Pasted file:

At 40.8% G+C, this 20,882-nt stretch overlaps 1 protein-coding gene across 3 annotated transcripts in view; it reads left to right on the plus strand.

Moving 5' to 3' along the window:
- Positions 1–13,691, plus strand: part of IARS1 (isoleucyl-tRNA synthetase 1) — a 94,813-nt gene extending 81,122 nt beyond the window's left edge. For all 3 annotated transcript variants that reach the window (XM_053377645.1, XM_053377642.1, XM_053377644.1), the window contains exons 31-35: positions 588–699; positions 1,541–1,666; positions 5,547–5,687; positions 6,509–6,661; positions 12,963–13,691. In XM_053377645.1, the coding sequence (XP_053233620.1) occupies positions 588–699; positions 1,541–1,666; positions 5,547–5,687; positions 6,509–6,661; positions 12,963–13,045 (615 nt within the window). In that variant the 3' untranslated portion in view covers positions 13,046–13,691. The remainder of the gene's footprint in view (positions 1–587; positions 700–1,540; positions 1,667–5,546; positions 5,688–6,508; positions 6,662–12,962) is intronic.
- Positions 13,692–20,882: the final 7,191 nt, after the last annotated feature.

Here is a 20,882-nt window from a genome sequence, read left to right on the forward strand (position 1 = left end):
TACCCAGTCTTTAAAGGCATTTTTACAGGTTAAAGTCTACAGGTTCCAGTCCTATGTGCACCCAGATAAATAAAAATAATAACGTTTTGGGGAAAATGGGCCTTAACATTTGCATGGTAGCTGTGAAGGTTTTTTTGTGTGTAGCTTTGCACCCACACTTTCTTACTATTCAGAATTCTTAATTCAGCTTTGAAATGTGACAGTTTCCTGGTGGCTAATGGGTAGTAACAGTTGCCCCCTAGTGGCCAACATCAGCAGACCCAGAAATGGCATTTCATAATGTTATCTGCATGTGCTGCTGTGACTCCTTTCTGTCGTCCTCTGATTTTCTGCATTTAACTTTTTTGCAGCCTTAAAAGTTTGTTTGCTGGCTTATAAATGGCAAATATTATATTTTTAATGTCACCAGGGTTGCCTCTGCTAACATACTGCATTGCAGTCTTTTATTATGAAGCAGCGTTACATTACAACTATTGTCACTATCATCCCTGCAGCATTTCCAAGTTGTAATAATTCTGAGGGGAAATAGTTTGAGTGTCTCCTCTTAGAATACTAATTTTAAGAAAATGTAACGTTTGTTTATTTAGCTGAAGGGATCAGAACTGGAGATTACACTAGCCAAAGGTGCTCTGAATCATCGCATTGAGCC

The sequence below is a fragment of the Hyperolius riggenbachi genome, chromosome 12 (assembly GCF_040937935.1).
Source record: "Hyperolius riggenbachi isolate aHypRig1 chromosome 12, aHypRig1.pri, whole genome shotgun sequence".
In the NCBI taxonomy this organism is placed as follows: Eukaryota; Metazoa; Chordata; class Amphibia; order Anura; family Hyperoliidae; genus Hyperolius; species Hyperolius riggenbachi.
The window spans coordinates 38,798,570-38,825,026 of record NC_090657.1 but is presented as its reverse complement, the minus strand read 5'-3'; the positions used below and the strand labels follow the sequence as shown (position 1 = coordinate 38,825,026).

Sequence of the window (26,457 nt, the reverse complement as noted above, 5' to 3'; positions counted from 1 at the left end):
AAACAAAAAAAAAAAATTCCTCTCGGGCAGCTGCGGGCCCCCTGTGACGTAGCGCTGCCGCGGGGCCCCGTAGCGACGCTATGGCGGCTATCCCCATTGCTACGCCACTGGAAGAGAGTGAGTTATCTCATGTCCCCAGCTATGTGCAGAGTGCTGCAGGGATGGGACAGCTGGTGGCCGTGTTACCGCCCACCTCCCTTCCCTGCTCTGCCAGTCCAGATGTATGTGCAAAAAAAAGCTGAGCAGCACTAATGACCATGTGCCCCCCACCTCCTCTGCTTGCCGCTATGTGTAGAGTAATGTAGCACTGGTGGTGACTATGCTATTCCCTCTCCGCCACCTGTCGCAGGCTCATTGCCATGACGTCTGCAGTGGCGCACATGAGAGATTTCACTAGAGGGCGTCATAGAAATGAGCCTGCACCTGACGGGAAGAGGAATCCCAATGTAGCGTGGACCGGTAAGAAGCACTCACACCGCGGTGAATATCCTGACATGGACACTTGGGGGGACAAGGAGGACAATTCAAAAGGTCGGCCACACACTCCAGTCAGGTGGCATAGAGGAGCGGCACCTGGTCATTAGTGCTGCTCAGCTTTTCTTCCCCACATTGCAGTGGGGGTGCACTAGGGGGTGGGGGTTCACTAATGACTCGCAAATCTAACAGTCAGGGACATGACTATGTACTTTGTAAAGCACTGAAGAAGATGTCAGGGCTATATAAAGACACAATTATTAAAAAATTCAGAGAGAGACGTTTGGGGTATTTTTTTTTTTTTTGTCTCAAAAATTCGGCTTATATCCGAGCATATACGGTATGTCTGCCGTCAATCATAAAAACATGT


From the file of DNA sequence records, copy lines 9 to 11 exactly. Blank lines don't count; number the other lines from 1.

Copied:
In the NCBI taxonomy this organism is placed as follows: Eukaryota; Metazoa; Chordata; class Amphibia; order Anura; family Hyperoliidae; genus Hyperolius; species Hyperolius riggenbachi.
The window spans coordinates 38,798,570-38,825,026 of record NC_090657.1 but is presented as its reverse complement, the minus strand read 5'-3'; the positions used below and the strand labels follow the sequence as shown (position 1 = coordinate 38,825,026).

Sequence of the window (26,457 nt, the reverse complement as noted above, 5' to 3'; positions counted from 1 at the left end):